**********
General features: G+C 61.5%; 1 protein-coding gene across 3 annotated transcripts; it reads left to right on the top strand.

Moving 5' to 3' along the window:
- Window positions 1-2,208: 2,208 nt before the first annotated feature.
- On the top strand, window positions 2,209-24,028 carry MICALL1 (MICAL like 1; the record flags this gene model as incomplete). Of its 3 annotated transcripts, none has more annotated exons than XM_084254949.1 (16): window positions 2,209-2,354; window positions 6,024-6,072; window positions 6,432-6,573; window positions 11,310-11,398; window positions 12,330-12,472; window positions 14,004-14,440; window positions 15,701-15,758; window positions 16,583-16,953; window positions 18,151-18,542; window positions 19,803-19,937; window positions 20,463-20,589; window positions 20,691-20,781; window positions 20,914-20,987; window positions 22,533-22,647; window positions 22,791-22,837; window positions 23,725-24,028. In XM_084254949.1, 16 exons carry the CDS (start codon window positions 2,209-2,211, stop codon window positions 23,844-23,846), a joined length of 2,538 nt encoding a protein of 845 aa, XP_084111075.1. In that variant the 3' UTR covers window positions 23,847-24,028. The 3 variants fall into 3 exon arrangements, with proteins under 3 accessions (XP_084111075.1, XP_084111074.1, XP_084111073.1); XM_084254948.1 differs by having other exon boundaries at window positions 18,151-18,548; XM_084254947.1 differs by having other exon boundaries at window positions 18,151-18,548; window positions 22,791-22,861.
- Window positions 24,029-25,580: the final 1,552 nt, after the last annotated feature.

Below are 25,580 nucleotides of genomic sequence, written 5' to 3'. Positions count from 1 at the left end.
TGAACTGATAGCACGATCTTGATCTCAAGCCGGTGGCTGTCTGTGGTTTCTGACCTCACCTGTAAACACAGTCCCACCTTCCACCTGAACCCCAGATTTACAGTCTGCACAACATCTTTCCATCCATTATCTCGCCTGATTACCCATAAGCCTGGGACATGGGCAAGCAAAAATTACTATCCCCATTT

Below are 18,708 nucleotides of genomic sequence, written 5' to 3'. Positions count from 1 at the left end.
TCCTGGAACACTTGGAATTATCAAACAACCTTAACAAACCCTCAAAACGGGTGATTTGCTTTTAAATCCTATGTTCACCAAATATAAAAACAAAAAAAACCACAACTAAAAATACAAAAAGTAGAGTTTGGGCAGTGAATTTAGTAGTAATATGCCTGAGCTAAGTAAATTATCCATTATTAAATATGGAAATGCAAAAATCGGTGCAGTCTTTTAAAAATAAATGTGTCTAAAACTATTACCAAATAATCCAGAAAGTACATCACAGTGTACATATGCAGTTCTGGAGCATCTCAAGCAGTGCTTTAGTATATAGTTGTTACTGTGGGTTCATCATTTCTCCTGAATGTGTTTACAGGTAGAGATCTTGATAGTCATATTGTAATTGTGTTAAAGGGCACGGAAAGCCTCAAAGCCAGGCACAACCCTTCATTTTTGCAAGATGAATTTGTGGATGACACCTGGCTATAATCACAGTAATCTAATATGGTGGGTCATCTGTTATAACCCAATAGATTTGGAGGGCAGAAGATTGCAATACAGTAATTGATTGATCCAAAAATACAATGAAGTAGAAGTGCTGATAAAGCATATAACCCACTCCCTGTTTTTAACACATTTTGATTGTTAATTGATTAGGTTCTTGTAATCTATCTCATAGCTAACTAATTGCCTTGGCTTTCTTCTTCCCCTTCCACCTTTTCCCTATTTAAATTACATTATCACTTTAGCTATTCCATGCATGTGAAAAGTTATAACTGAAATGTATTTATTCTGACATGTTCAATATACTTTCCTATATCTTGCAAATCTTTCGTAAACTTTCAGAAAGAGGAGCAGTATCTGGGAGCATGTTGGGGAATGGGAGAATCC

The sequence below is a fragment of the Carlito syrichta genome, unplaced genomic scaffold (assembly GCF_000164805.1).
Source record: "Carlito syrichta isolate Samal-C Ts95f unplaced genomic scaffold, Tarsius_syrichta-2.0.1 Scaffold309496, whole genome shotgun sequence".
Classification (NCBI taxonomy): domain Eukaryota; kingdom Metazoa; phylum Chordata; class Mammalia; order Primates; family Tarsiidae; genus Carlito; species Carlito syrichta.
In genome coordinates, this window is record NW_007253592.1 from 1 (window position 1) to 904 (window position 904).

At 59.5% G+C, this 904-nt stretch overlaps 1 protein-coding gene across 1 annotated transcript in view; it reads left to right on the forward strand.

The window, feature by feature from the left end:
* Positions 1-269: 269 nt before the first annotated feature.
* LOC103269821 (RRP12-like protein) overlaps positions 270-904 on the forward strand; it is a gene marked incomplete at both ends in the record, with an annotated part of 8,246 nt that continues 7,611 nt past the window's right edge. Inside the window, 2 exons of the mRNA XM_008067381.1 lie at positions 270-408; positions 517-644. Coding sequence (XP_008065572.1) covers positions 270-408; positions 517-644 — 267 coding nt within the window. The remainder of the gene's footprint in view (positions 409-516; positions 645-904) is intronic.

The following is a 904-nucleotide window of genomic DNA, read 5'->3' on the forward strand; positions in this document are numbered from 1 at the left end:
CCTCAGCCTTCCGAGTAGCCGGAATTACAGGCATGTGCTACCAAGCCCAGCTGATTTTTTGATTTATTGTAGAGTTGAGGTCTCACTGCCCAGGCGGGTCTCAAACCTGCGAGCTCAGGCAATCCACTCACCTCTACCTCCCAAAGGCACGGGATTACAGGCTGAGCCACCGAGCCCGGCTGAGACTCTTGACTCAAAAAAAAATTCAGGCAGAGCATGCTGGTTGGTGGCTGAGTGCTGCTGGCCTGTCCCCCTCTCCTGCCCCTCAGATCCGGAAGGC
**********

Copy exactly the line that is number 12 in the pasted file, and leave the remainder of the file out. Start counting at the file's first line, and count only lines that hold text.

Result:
Classification (NCBI taxonomy): domain Eukaryota; kingdom Metazoa; phylum Chordata; class Mammalia; order Primates; family Tarsiidae; genus Carlito; species Carlito syrichta.